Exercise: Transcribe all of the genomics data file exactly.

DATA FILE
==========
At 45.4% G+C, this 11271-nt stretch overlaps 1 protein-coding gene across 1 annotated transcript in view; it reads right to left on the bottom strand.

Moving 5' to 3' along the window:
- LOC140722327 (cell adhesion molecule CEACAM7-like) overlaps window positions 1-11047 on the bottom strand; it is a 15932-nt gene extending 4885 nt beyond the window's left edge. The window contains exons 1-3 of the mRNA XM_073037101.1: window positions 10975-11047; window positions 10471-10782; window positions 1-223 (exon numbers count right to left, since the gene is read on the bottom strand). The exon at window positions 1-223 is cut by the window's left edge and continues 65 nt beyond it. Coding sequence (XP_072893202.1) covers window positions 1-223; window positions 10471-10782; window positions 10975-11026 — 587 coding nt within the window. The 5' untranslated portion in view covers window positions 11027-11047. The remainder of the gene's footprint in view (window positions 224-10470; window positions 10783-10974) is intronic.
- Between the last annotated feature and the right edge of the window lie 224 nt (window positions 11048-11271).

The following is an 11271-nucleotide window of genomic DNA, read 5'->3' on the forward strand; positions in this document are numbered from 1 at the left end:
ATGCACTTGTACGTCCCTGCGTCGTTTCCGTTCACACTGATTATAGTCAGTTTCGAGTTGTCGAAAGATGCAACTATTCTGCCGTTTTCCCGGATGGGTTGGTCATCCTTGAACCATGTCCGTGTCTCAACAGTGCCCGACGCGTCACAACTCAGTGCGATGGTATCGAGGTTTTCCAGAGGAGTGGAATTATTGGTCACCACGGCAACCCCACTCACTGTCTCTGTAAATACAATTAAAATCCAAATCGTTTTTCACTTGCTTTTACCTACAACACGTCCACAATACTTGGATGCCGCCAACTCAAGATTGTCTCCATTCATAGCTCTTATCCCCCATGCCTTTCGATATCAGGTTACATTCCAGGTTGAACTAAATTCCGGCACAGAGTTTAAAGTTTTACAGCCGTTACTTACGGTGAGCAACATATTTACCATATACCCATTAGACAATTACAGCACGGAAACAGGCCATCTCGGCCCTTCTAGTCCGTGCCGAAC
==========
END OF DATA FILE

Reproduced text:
At 45.4% G+C, this 11271-nt stretch overlaps 1 protein-coding gene across 1 annotated transcript in view; it reads right to left on the bottom strand.

Moving 5' to 3' along the window:
- LOC140722327 (cell adhesion molecule CEACAM7-like) overlaps window positions 1-11047 on the bottom strand; it is a 15932-nt gene extending 4885 nt beyond the window's left edge. The window contains exons 1-3 of the mRNA XM_073037101.1: window positions 10975-11047; window positions 10471-10782; window positions 1-223 (exon numbers count right to left, since the gene is read on the bottom strand). The exon at window positions 1-223 is cut by the window's left edge and continues 65 nt beyond it. Coding sequence (XP_072893202.1) covers window positions 1-223; window positions 10471-10782; window positions 10975-11026 — 587 coding nt within the window. The 5' untranslated portion in view covers window positions 11027-11047. The remainder of the gene's footprint in view (window positions 224-10470; window positions 10783-10974) is intronic.
- Between the last annotated feature and the right edge of the window lie 224 nt (window positions 11048-11271).

The following is an 11271-nucleotide window of genomic DNA, read 5'->3' on the forward strand; positions in this document are numbered from 1 at the left end:
ATGCACTTGTACGTCCCTGCGTCGTTTCCGTTCACACTGATTATAGTCAGTTTCGAGTTGTCGAAAGATGCAACTATTCTGCCGTTTTCCCGGATGGGTTGGTCATCCTTGAACCATGTCCGTGTCTCAACAGTGCCCGACGCGTCACAACTCAGTGCGATGGTATCGAGGTTTTCCAGAGGAGTGGAATTATTGGTCACCACGGCAACCCCACTCACTGTCTCTGTAAATACAATTAAAATCCAAATCGTTTTTCACTTGCTTTTACCTACAACACGTCCACAATACTTGGATGCCGCCAACTCAAGATTGTCTCCATTCATAGCTCTTATCCCCCATGCCTTTCGATATCAGGTTACATTCCAGGTTGAACTAAATTCCGGCACAGAGTTTAAAGTTTTACAGCCGTTACTTACGGTGAGCAACATATTTACCATATACCCATTAGACAATTACAGCACGGAAACAGGCCATCTCGGCCCTTCTAGTCCGTGCCGAAC